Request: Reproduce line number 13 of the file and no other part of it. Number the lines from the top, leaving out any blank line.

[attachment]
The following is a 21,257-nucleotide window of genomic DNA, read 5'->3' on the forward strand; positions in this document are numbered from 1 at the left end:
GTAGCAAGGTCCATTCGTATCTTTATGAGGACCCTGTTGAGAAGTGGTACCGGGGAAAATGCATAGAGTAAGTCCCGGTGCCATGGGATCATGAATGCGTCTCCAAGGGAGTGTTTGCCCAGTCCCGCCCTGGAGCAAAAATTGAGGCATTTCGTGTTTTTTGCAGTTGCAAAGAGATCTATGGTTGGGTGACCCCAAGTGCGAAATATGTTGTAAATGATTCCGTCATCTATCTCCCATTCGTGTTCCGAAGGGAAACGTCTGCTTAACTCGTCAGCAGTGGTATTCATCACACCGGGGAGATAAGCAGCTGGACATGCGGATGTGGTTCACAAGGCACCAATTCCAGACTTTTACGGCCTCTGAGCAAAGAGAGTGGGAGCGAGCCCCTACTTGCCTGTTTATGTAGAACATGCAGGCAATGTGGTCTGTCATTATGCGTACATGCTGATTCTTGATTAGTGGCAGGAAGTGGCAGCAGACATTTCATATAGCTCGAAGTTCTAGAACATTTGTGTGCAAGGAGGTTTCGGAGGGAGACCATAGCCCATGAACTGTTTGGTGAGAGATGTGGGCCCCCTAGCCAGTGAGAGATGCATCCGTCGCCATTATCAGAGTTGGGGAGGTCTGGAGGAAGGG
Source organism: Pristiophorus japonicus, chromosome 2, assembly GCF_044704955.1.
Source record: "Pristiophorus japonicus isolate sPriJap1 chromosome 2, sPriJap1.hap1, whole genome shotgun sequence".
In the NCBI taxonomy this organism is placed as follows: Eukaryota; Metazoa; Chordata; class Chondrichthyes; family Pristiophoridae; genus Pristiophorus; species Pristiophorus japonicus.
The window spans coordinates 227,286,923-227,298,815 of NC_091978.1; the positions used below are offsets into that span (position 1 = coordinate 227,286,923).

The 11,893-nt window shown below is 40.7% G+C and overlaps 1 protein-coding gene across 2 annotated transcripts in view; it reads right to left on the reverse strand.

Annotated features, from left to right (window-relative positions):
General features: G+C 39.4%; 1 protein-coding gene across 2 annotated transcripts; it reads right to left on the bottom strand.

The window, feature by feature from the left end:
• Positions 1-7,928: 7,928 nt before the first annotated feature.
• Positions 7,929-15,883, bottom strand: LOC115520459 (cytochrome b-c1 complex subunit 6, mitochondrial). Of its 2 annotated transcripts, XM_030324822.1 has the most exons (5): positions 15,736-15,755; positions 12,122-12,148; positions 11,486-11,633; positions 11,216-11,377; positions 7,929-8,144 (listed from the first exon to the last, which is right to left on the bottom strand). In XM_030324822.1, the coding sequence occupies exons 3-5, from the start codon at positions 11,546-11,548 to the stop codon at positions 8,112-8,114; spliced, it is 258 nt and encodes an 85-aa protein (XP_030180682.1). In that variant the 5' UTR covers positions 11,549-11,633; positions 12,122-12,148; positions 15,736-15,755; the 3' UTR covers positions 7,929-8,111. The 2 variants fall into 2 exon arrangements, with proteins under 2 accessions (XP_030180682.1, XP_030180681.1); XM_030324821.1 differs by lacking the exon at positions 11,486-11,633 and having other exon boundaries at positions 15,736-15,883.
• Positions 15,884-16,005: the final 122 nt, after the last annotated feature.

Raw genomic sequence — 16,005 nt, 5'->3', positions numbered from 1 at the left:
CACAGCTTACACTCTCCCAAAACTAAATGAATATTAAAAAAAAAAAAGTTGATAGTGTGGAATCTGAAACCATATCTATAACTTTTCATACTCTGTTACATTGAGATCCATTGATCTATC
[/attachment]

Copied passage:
• Positions 15,884-16,005: the final 122 nt, after the last annotated feature.